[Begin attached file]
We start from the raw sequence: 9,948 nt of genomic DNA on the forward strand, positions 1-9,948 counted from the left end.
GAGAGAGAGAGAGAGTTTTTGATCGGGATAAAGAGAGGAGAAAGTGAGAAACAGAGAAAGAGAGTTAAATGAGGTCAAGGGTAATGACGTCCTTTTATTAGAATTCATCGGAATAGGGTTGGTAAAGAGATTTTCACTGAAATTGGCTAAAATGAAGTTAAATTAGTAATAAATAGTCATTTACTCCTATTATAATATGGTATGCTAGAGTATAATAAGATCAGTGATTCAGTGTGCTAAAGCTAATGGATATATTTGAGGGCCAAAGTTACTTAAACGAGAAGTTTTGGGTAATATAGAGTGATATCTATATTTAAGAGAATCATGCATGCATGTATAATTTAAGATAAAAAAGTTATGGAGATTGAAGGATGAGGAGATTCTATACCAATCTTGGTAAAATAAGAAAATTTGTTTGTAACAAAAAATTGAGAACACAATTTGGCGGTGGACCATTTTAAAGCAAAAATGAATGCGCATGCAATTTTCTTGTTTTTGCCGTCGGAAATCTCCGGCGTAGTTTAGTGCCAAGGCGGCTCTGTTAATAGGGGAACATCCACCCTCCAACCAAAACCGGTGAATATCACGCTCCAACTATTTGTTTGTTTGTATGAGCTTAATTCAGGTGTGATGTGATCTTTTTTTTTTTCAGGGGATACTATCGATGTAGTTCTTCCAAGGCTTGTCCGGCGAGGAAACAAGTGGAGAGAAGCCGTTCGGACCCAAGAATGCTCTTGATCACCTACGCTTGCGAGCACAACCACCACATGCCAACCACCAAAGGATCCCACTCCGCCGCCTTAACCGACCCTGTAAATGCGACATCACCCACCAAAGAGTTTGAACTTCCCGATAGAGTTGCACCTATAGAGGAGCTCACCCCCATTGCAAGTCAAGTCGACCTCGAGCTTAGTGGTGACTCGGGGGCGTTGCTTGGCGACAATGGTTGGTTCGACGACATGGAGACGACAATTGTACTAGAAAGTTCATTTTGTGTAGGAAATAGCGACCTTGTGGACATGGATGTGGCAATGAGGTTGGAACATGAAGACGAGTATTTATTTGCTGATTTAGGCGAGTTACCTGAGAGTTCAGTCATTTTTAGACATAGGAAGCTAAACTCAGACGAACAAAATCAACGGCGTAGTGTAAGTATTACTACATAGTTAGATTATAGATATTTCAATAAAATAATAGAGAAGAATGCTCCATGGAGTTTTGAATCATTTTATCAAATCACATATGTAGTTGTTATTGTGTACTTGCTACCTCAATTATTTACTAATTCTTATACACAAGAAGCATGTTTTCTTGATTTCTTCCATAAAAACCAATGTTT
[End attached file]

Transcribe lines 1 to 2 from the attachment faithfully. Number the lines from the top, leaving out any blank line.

We start from the raw sequence: 9,948 nt of genomic DNA on the forward strand, positions 1-9,948 counted from the left end.
GAGAGAGAGAGAGAGTTTTTGATCGGGATAAAGAGAGGAGAAAGTGAGAAACAGAGAAAGAGAGTTAAATGAGGTCAAGGGTAATGACGTCCTTTTATTAGAATTCATCGGAATAGGGTTGGTAAAGAGATTTTCACTGAAATTGGCTAAAATGAAGTTAAATTAGTAATAAATAGTCATTTACTCCTATTATAATATGGTATGCTAGAGTATAATAAGATCAGTGATTCAGTGTGCTAAAGCTAATGGATATATTTGAGGGCCAAAGTTACTTAAACGAGAAGTTTTGGGTAATATAGAGTGATATCTATATTTAAGAGAATCATGCATGCATGTATAATTTAAGATAAAAAAGTTATGGAGATTGAAGGATGAGGAGATTCTATACCAATCTTGGTAAAATAAGAAAATTTGTTTGTAACAAAAAATTGAGAACACAATTTGGCGGTGGACCATTTTAAAGCAAAAATGAATGCGCATGCAATTTTCTTGTTTTTGCCGTCGGAAATCTCCGGCGTAGTTTAGTGCCAAGGCGGCTCTGTTAATAGGGGAACATCCACCCTCCAACCAAAACCGGTGAATATCACGCTCCAACTATTTGTTTGTTTGTATGAGCTTAATTCAGGTGTGATGTGATCTTTTTTTTTTTCAGGGGATACTATCGATGTAGTTCTTCCAAGGCTTGTCCGGCGAGGAAACAAGTGGAGAGAAGCCGTTCGGACCCAAGAATGCTCTTGATCACCTACGCTTGCGAGCACAACCACCACATGCCAACCACCAAAGGATCCCACTCCGCCGCCTTAACCGACCCTGTAAATGCGACATCACCCACCAAAGAGTTTGAACTTCCCGATAGAGTTGCACCTATAGAGGAGCTCACCCCCATTGCAAGTCAAGTCGACCTCGAGCTTAGTGGTGACTCGGGGGCGTTGCTTGGCGACAATGGTTGGTTCGACGACATGGAGACGACAATTGTACTAGAAAGTTCATTTTGTGTAGGAAATAGCGACCTTGTGGACATGGATGTGGCAATGAGGTTGGAACATGAAGACGAGTATTTATTTGCTGATTTAGGCGAGTTACCTGAGAGTTCAGTCATTTTTAGACATAGGAAGCTAAACTCAGACGAACAAAATCAACGGCGTAGTGTAAGTATTACTACATAGTTAGATTATAGATATTTCAATAAAATAATAGAGAAGAATGCTCCATGGAGTTTTGAATCATTTTATCAAATCACATATGTAGTTGTTATTGTGTACTTGCTACCTCAATTATTTACTAATTCTTATACACAAGAAGCATGTTTTCTTGATTTCTTCCATAAAAACCAATGTTT